427 F.3d 1278 (10th Cir. 2005), 04-1228, United States v. Ortiz
|Citation:||427 F.3d 1278|
|Party Name:||UNITED STATES of America, Plaintiff-Appellant, v. David Enrique ORTIZ, Defendant-Appellee.|
|Case Date:||November 01, 2005|
|Court:||United States Courts of Appeals, Court of Appeals for the Tenth Circuit|
Appeal from the United States District Court for the District of Colorado, D.C. No. 03-CR-113-M
Patricia W. Davies, Assistant U.S. Attorney, Denver, Colorado (William J. Leone, Acting United States Attorney, James C. Murphy, Assistant U.S. Attorney, Denver, Colorado and Linda Kato, Regional Criminal Enforcement Counsel, U.S. EPA, Region 8, Denver, Colorado with her on the briefs) for the Plaintiff-Appellant.
Virginia L. Grady, Assistant Federal Public Defender, Denver, Colorado (Raymond P. Moore, Federal Public Defender, Denver, Colorado and John T. Carlson, Assistant Federal Public Defender, Denver, Colorado with her on the brief) for the Defendant-Appellee.
Before BRISCOE, BRORBY, and LUCERO, Circuit Judges.
LUCERO, Circuit Judge.
After a jury convicted David Ortiz of violating the Clean Water Act by negligently discharging a pollutant into the Colorado River, the district court entered a judgment of acquittal. The court ruled as a matter of law that an individual is not guilty of negligently discharging a pollutant unless he knows that the pollutant's path terminates in protected water. This conclusion is at odds with the plain language of the Clean Water Act, which criminalizes any act of ordinary negligence that leads to the discharge of a pollutant into the navigable waters of the United States. We therefore REVERSE the district court's judgment of acquittal.
When reviewing a judgment of acquittal, this court must view the evidence in the light most favorable to the government. United States v. McClatchey, 217 F.3d 823, 829 (10th Cir. 2000). Construed in this manner, the evidence adduced at trial presents the following facts.
Chemical Specialties, Inc. operates a propylene glycol distillation facility in Grand Junction, Colorado where David Ortiz served as the Grand Junction facility's operations manager and sole employee. The process of distilling propylene glycol, an airplane wing de-icing fluid, produces significant amounts of wastewater. At the optimum mixture, the distillation of 1,000 gallons of used propylene glycol generates 500 gallons of industrial wastewater. Propylene glycol distillation enterprises typically discharge such wastewater to a municipal waste treatment plant for processing. Chemical Specialties, however, specifically declined to obtain a permit to discharge its industrial wastewater to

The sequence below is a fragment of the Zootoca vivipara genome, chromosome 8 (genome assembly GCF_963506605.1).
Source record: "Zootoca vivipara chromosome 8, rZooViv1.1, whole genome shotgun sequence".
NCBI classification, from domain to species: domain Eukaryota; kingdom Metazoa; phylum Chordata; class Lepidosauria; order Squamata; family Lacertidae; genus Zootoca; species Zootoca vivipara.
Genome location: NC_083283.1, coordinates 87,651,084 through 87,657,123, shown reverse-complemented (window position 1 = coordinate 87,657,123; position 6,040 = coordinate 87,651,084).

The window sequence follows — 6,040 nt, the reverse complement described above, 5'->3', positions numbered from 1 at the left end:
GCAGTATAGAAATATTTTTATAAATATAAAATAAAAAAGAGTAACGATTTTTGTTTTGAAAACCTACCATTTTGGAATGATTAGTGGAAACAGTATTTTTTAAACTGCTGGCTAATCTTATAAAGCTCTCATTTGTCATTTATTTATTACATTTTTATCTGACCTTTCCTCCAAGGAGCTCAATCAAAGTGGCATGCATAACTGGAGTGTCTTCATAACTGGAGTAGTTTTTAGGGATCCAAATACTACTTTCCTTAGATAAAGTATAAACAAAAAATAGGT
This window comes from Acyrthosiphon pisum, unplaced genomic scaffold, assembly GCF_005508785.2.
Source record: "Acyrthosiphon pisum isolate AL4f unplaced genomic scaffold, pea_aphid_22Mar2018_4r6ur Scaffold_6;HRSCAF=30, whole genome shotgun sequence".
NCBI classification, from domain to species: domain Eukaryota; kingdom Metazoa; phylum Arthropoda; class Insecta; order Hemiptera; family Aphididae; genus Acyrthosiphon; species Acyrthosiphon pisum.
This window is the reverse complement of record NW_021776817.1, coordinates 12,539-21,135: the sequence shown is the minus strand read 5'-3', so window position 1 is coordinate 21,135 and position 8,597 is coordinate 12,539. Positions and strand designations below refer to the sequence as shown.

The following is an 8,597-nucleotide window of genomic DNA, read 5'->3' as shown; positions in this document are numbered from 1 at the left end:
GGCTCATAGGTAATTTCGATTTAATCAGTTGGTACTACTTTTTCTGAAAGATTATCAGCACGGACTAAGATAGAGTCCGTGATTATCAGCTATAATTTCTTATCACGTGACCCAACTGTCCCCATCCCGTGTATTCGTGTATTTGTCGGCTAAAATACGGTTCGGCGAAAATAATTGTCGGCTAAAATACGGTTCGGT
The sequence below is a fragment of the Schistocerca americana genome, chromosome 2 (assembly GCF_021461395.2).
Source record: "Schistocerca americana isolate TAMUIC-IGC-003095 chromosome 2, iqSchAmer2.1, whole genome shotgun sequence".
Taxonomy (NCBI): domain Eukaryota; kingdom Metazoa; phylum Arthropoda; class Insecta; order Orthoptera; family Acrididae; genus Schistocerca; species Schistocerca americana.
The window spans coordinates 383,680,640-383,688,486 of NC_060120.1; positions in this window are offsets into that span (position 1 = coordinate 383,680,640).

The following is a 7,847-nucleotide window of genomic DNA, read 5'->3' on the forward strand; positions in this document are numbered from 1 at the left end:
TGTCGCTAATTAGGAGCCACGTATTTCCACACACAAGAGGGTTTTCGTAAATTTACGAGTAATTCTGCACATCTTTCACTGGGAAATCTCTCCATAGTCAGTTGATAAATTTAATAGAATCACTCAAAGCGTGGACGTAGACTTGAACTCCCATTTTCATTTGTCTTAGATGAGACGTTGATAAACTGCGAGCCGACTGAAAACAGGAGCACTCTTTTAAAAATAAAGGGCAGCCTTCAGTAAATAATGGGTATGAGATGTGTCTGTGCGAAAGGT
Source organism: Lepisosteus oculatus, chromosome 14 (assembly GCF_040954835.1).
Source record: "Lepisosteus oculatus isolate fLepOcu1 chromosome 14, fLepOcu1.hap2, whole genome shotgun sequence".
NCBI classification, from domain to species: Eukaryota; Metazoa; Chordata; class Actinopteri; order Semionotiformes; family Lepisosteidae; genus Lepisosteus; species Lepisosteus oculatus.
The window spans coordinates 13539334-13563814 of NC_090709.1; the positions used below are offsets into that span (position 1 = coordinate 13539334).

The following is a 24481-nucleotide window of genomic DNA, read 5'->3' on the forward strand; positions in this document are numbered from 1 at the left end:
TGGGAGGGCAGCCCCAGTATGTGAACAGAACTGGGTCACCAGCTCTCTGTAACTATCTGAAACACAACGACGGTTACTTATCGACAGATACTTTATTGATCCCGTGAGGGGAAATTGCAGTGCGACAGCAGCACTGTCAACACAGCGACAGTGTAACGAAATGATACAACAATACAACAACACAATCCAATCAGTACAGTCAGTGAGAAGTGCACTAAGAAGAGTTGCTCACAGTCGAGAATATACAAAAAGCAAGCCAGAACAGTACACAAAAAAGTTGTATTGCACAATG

Grand Junction's pretreatment plant and instead represented to city officials that it would ship all of its wastewater to a nearby business.
Grand Junction currently operates a bifurcated sewage system consisting of a wastewater treatment plant fed by numerous sanitary sewer lines and a storm water drainage system that collects rain water and distributes it into the Colorado River. Prior to the early 1990s, the city maintained a combined sewer line directing both waste and rain water to the treatment plant. In segregating its combined line into sanitary sewer lines and storm drains after the early 1990s, Grand Junction overlooked sewer service line connections in the area near Chemical Specialties, with the effect that since the early 1990s all sanitary discharges from Chemical Specialties and surrounding businesses flowed into a storm drain that discharged into the Colorado River.
In late April 2002, the city received a complaint of a noxious odor near the Colorado River, and subsequent investigation revealed a black substance accompanied by a pungent odor described as being reminiscent of onions pouring from a storm drain outfall and seeping into the river. City employees traced the malodorous black substance upstream along the storm drain and took samples en route. The samples were found to contain propylene glycol and propionaldehyde, a breakdown constituent of propylene glycol.
On May 1st, a city official accompanied by an employee of the Colorado Department of Public Health and Environment met with Ortiz at Chemical Specialties. After informing Ortiz that they were investigating the source of an unusual odor downstream from Chemical Specialties, Ortiz insisted that he sent all of his wastewater to a nearby business. Six days later, after discovering more of the black discharge downstream from Chemical Specialties and none upstream, the two officials returned and told Ortiz that the substance appeared to be coming from his facility. Specifically, they told Ortiz that black fine material reeking like onions was spilling into the Colorado River, that the officials had traced it through the storm drain, and that it seemed to be emanating from Chemical Specialties. They asked Ortiz if the facility had discharged any wastewater. Again, Ortiz said no. Dubious, the officials sought and received permission to inspect the facility, whereupon they observed significant amounts of water on the bathroom floor and several hoses and pumps lying nearby. On inspection of the grounds behind the facility, the officials detected the same onion odor. They also observed a large canvas bag containing a black granular substance, which Ortiz identified as carbon used in the distillation process.